ENV H 536
Examines the use of Health Impact Assessment as a public health tool for informing decision-makers about the potential health impacts of proposed projects and policies. Students learn the steps for conducting HIAs, review case studies, and conduct an HIA of a current local proposed project. Offered: jointly with URBDP 536; Sp.
Health impact assessment (HIA) is a process used to inform decision-makers about the potential health impacts of proposed projects, programs, and policies that do not traditionally focus on health outcomes (e.g. transportation, education, housing), but are likely to affect the publicís health. HIAs are commonly used in Europe, Canada, Australia, New Zealand, and elsewhere. Over the past decade, HIA practice has grown rapidly in the United States (http://www.cdc.gov/healthyplaces/hia.htm). This course is appropriate for students interested in evaluating the links between community design and public health and applying this evidence to inform decision-making for new policies and plans. In the course, students first consider the rationale for conducting HIAs, learn the steps to conduct an HIA, review national and international case studies, and discuss how HIA findings may impact decision-making. Then students conduct a detailed HIA of the health aspects of a currently proposed project or plan. For Spring Quarter 2014, this project will be an HIA of the update of the 2010 plan for Pioneer Square in downtown Seattle, with assistance for obtaining project information from the Executive Director of the Alliance for Pioneer Square. During the course, students will participate in a field visit to Pioneer Square and possibly attend a public hearing about the plan.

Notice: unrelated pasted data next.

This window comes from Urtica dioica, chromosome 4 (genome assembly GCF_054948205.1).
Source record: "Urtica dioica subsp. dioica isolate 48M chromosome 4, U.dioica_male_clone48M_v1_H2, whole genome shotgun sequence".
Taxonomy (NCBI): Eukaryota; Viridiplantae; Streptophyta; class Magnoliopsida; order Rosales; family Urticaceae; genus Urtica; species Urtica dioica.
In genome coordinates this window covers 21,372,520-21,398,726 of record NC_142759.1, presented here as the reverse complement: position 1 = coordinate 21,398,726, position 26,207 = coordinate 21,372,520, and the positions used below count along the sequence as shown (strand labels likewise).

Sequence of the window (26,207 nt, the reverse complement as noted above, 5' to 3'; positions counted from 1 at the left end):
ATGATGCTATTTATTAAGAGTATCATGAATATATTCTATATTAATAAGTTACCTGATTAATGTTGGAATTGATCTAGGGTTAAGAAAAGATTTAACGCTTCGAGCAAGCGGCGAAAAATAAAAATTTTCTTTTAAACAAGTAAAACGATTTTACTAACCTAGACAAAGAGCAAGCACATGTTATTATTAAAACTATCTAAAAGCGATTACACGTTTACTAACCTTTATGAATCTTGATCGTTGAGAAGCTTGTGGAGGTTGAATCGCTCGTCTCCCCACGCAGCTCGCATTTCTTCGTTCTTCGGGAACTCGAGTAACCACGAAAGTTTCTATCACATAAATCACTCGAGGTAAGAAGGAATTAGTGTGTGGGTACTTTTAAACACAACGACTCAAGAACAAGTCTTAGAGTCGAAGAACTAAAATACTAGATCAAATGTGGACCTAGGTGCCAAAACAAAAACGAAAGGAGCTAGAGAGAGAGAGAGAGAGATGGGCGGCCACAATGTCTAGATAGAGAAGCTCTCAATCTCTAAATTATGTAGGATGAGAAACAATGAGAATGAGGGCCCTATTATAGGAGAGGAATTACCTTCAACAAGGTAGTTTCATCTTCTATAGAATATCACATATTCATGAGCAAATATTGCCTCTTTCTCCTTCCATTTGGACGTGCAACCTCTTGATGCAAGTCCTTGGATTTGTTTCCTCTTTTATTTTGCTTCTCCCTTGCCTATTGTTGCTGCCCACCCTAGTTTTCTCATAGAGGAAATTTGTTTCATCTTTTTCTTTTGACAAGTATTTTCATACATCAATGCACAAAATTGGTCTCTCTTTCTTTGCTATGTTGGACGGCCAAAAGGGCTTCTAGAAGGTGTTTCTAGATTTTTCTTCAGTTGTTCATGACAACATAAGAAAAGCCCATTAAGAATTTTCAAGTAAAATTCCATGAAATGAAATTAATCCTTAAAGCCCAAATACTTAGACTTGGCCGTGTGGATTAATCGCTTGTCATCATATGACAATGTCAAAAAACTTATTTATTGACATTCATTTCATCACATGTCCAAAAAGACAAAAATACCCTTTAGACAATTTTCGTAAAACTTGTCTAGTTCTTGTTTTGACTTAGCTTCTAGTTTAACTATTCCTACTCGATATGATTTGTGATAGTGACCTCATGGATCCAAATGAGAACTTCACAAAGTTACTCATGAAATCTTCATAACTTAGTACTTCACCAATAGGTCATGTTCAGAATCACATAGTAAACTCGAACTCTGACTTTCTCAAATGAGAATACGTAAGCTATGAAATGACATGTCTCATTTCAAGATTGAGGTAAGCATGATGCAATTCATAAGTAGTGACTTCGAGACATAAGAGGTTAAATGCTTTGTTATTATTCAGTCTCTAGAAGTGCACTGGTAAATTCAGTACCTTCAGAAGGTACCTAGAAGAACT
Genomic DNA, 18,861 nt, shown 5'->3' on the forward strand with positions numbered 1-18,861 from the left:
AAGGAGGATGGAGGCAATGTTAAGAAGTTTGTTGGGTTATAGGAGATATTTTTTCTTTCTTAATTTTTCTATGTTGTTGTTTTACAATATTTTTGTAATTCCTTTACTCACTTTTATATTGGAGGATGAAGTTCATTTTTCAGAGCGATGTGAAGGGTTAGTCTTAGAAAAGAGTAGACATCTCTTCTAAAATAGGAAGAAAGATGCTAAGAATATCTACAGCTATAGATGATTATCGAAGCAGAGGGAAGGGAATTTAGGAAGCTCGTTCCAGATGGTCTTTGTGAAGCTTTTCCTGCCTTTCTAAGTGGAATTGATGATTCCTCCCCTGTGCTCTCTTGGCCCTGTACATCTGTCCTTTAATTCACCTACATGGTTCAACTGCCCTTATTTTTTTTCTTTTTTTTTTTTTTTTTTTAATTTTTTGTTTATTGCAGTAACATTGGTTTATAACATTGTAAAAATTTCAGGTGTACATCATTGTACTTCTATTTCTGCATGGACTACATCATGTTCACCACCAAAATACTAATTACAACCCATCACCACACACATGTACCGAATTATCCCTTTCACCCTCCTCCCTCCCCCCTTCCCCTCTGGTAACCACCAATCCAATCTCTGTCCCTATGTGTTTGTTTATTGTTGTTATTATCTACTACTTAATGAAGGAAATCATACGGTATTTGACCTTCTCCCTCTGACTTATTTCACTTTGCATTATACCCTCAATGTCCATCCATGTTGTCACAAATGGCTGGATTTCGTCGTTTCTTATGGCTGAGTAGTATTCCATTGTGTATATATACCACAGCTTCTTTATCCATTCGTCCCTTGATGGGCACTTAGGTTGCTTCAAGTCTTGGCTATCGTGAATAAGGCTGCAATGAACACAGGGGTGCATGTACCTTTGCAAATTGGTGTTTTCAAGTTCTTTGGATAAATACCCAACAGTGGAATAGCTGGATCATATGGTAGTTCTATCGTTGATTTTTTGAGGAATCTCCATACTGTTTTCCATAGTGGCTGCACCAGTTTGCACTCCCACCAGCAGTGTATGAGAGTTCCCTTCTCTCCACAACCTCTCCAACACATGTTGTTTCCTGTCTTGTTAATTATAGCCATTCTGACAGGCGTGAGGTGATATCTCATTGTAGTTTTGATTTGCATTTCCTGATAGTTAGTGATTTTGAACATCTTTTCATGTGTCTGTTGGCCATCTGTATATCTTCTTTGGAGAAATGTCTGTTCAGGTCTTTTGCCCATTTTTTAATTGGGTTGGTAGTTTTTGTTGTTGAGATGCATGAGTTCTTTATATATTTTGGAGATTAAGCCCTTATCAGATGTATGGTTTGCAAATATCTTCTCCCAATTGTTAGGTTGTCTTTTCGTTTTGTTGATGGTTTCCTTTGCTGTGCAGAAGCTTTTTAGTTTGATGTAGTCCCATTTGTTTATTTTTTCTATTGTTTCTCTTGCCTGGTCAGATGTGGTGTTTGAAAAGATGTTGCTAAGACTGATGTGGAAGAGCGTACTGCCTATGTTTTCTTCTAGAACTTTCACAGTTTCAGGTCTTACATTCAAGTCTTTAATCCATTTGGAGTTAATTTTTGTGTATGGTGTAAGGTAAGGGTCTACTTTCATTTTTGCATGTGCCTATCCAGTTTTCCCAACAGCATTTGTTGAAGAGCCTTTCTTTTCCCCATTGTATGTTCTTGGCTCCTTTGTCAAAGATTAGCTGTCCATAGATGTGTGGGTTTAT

Student learning goals
Describe the purpose, benefits, and challenges of using health impact assessments to convey information about health to decision-makers
Describe the core steps used to conduct HIAs including screening, scoping, assessment, making recommendations, reporting, and evaluation
Summarize the similarities and differences in using HIA as an approach separate from Environmental Impact Assessments
Collaborate effectively with others in completing an HIA in an interdisciplinary environment
Explain the application of HIAs to the policymaking process
General method of instruction
Faculty presentations, interactive discussions, collaborative student work on one main class project HIA, student presentations
Prior classes and/or experience in health and built environment, health policy, and urban planning issues are helpful but not required.
Class assignments and grading
Substantial reading assignments. 3 - 5 page paper critiquing an existing completed HIA. Student presentation of his/her analysis of existing completed HIA. Collaborative class HIA report on one specific project or plan with contributions by all students. Field trip to HIA project site strongly encouraged.
Class participation - 15% Contribution to HIA conducted as class project - 50% Three to five page paper and presentation analyzing an existing completed HIA - 35%